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Connersville, Ind., Dec. 16, 1879

ELDER BEEBE AND SON: – I see in the SIGNS of the December 15th, 1879, inquiries from Elder Durand in regard to receiving excluded members. I feel like adding one or two more propositions, or questions, to his, in the same figure drawn by Elder Durand.

Suppose the Middletown church, after she had excluded said members, and before they had been received by Waverly church, had been requested by the excluded members to call a council to investigate all the causes of said exclusion, and the church refused to grant the request; did she do right in so refusing? Suppose that after the reception of said excluded members by the Waverly church, the Middletown church should, with the association to which she belongs, ask to open correspondence with the association to which Waverly church belongs; would not that have been the proper time and place to enter her complaint? Or does it look right, that after the acceptance of the correspondence by the association to which Waverly belongs, and said correspondence continuing for eight or ten years in peace and fellowship, for Middletown church to step in and ask the association to which she belongs to withdraw the correspondence granted at her request?

Please give your views and oblige an old reader of the SIGNS, and as I hope, a brother in the church.

W. H. Beck.

The interrogative which brother Beck has stated, taken in connection with the case supported in our last issue by brother Durand, would involve the supposition in a still greater complication, and show more clearly the importance of great care in the transaction of business involving fellowship in our churches and associations.

While we arrogate no more wisdom or prudence to decide the course which should be pursued in such perplexing matters than what we readily concede to our brethren, we give as our impression in regard to the first query of brother Beck, that the Middletown church ought to be competent to judge whether it were proper or expedient to grant her disaffected members her consent to call a council; as a general thing, however, we think it would be advisable, as no church should arbitrarily persist in matters of discipline which she has reason to believe her sister churches in fellowship could not acquiesce in. But should the Middletown or any other church refuse a council, and proceed to exclude, then it is our judgment that neither Waverly nor any other church of the same profession of faith and order should receive the excluded party without the advise of a council of faithful brethren of the sister churches.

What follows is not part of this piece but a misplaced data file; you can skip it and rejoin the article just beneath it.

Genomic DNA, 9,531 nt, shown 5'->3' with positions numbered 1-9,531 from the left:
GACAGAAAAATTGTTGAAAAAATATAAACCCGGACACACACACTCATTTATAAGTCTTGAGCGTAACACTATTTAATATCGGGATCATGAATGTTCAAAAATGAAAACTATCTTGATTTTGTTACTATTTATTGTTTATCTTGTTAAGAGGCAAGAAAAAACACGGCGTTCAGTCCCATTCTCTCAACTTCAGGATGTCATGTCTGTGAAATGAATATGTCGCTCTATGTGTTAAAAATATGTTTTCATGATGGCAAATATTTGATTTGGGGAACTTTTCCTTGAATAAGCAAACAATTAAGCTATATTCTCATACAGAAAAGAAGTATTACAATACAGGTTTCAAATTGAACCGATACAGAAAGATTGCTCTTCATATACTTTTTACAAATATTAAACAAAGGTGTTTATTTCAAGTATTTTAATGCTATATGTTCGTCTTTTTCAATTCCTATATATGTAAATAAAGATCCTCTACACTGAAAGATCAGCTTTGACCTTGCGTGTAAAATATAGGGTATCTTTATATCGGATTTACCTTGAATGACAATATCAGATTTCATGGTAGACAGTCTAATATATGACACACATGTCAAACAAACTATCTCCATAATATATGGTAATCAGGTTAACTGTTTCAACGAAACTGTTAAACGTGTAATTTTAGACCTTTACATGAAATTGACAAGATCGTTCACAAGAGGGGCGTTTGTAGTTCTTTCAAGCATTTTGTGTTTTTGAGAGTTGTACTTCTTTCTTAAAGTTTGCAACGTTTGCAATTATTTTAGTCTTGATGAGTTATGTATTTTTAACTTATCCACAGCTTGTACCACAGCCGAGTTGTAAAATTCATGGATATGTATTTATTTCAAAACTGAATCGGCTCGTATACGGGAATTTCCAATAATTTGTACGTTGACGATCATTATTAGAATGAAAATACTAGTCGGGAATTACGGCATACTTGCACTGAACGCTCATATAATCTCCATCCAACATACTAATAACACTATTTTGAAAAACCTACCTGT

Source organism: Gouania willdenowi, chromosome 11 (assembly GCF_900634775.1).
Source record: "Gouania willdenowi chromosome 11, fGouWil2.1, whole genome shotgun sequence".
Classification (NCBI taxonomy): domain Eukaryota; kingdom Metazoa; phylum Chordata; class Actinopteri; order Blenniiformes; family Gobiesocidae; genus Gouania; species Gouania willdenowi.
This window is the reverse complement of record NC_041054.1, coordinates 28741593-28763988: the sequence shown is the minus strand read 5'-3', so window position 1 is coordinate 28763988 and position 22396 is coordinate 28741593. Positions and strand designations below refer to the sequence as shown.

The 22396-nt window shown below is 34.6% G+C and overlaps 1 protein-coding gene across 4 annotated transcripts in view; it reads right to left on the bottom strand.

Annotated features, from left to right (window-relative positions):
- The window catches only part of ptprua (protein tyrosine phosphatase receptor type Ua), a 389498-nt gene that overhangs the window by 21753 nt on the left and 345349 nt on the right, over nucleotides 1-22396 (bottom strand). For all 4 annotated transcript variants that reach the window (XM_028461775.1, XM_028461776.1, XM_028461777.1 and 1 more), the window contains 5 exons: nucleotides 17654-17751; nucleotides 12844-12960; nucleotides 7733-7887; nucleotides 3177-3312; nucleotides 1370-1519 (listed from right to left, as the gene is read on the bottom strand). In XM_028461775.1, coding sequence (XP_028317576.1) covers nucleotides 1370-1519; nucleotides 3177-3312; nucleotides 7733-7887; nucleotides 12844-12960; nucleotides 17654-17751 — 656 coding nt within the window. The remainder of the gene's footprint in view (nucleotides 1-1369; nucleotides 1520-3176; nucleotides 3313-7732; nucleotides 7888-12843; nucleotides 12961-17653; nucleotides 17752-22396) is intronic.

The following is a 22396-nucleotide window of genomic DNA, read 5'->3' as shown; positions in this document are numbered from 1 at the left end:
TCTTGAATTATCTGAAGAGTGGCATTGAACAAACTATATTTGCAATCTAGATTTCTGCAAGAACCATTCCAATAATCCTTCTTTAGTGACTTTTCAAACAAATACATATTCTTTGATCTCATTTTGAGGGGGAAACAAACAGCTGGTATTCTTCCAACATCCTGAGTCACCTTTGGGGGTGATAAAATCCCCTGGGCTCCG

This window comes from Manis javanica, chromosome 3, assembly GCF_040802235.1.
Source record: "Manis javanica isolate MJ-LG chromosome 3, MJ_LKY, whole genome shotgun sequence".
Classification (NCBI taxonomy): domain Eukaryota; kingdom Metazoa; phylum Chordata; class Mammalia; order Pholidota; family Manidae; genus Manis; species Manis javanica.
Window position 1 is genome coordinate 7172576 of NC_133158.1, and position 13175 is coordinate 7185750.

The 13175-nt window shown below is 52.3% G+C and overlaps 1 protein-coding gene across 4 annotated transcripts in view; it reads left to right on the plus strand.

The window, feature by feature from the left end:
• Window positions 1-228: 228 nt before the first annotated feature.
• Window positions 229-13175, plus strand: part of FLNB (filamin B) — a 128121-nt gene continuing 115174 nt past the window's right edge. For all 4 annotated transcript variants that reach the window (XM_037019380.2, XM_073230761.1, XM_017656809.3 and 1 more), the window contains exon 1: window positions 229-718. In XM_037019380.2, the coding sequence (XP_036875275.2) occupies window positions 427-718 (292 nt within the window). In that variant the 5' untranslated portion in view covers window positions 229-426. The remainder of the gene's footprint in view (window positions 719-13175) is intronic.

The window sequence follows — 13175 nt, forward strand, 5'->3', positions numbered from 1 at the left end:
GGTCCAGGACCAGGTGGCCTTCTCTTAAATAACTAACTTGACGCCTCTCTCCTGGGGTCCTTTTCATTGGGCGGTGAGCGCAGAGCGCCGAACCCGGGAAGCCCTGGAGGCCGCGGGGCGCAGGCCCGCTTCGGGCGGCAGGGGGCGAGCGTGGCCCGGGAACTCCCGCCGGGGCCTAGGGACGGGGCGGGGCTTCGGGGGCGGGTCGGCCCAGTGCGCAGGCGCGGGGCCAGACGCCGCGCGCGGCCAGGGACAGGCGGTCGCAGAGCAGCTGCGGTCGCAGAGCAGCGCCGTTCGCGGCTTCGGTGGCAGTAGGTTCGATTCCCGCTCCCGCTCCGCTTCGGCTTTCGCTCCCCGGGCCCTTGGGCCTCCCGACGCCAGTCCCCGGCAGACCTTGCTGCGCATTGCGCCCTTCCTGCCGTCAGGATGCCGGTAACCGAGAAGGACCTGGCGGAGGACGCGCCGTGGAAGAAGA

On the second question of brother Beck, we think it would be an apparent concession on the part of Middletown church, to ask for and accept of a correspondence and fellowship with an association of which the church which had received her disfellowshiped parties was a member; and that having done so, she has yielded the right to hold the association responsible for the trouble liable to result.

Still it is our conviction that where, through inadvertence or lack of due consideration, brethren, churches or associations have involved themselves in complications which result in dissatisfaction or questionable order the grief of any, the meek, peace-loving spirit of the gospel should be invoked and cherished, so that no root of bitterness be allowed to grow. The law of Christ demands that the strong shall bear the infirmities of the weak, and that which is lame be not turned out of the way, but let it rather be healed.

We are happy to state there is no lack of fellowship between the churches of Middletown and Waverly nor the Warwick and Chemung Associations. The cases on which our views are asked for and given are supposed cases, and our replies are given accordingly.

Elder Gilbert Beebe
Middletown, N. Y.

Volume 48, No. 1
January 1, 1880